Emphasizing fertility was not a good marketing strategy. I decided that I would emphasize that my hens free- ranged and I ordered another sign: “Free Range Eggs”, along with my phone number. This sign was about twice as large as the first one and also double-sided. I was so pleased when only half an hour after putting it up by the road, a truck stopped in front and I went to see if I could help them. Yes indeed I could help, the lady who was older and had visible symptoms of having had a stroke at some point, asked me what were “range eggs”? Well, it didn’t dawn on me quickly enough but rural folks in this area have their ways of speech and I am not a native. I answered the hens were free to roam during the day. Did I gather them daily, she asked? Yes, I gather the eggs every day. Well, she said, “I’d like to try some.”
As I walked back to the house I thought that I would offer these eggs for free. It was a gesture as much for the future business of this first customer as it was a show of compassion for the medical and physical hardships I thought she might suffer. So I went back to the house, took out a dozen eggs from the fridge and walked back to her. I handed over the carton of eggs, telling her they were yesterday’s eggs. She thanked me and got in her truck and said she lived down the road. I thought it was odd she hadn’t asked how much they would cost and that she didn’t offer to pay me anything at all, even though I would have declined and told her that they were “on the house” so to speak. It was the word “free” she had not mentioned with “range eggs”. And it is more than semantics. It is where our attention is placed. It is our upbringing and our expectations. Surely if she saw the phrase “Free Roaming Eggs” on a carton at the grocery store she wouldn’t ask the clerk what were “roaming eggs” and she wouldn’t put the carton into her purse and leave the store without paying, at least not successfully.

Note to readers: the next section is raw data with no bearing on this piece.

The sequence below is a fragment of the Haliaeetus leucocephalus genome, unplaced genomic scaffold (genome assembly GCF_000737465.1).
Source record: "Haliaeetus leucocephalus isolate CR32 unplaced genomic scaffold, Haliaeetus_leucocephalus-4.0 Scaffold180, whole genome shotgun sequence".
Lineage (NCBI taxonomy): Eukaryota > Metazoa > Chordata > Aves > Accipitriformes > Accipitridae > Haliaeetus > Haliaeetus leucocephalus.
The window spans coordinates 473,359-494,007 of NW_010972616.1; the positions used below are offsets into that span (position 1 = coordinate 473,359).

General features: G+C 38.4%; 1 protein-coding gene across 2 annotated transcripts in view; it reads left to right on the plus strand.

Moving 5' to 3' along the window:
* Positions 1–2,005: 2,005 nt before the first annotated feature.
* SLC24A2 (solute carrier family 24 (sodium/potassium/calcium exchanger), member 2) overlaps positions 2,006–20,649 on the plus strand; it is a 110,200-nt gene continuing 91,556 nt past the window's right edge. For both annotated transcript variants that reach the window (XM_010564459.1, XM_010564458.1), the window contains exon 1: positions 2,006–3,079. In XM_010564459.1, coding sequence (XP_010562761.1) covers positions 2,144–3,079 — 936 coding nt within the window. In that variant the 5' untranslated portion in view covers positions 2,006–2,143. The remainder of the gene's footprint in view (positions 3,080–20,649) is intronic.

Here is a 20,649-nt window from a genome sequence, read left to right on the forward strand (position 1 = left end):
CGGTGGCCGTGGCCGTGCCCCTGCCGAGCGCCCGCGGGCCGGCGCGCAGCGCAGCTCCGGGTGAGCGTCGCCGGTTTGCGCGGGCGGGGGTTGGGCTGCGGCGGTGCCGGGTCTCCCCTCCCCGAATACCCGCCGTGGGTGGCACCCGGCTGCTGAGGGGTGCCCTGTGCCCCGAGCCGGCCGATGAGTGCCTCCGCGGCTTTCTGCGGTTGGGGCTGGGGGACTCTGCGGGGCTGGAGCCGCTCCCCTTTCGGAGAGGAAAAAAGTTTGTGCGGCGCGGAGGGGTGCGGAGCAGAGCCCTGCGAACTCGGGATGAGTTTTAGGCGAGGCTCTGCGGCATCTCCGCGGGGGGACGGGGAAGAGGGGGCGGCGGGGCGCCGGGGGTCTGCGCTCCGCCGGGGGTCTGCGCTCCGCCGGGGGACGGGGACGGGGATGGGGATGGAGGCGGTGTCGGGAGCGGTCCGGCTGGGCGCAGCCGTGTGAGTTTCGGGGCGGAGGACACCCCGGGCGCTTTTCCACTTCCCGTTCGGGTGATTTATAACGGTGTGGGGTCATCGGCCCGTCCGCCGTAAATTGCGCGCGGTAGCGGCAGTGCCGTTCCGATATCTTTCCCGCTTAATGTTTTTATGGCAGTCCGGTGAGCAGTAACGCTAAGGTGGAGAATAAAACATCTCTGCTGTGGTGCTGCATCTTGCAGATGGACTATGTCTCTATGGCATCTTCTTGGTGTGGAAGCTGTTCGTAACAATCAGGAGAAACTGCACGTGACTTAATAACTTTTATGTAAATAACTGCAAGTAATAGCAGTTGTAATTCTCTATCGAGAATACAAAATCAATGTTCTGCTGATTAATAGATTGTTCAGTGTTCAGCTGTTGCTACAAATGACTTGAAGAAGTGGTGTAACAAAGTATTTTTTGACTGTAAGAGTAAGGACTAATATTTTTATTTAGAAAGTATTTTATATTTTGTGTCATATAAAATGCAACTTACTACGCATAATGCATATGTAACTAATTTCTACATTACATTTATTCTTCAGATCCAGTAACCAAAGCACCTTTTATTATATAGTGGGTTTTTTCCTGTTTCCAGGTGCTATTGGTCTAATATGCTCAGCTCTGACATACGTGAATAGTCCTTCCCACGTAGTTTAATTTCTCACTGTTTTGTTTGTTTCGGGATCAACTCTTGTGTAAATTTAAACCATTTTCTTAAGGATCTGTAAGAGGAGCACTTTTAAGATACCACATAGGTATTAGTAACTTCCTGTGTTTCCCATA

I would venture to say that she never reads the words on the cartons; she only looks at the prices and that she may not be very well- read on agricultural topics such as confined animal feeding operations (CAFO) or open air manure lagoons, or antibiotic resistance. My neighborhood is a lower working class area. Price might be the only factor when making a purchase. Not everyone considers the health and well-being of the animals producing food for human consumption. Some people in fact consider animals are just “things” to be used for human benefit. She would have not stopped if the price had clarified that the word “free” qualified range and not eggs. I placed a hyphen between Free and Range this morning. Semantics. It may or may not help.But I do care about the way the animals are treated. I do care about climate change, antibiotic resistance, water pollution due to factory farming run off and the suffering of all of us animal, human and planet.Supermarkets do not charge the true price of eggs. Those prices are based on subsidies and they are based on ignoring the effect of factory farming.
The following has been edited since first written. It has been revised based on consideration of feed and care costs and supermarket prices for inferior.
My approach and belief system regarding food is based on community agriculture, humane treatment of animals and sustainable practices. Pricing eggs at $3.00/ dozen, I can break even during the heaviest laying times of the year- in summer. Supermarket prices for “cage-free” eggs are $3.00/ dozen. I have thought about lowering my egg prices but the fact is I can’t afford to. When I am fortunate, I break even. But the planet is winning anyway. the animals are winning anyway. With these perks, not to mention my own supply of fresh, delicious cruelty-free eggs, I can wait a little longer to see a profit.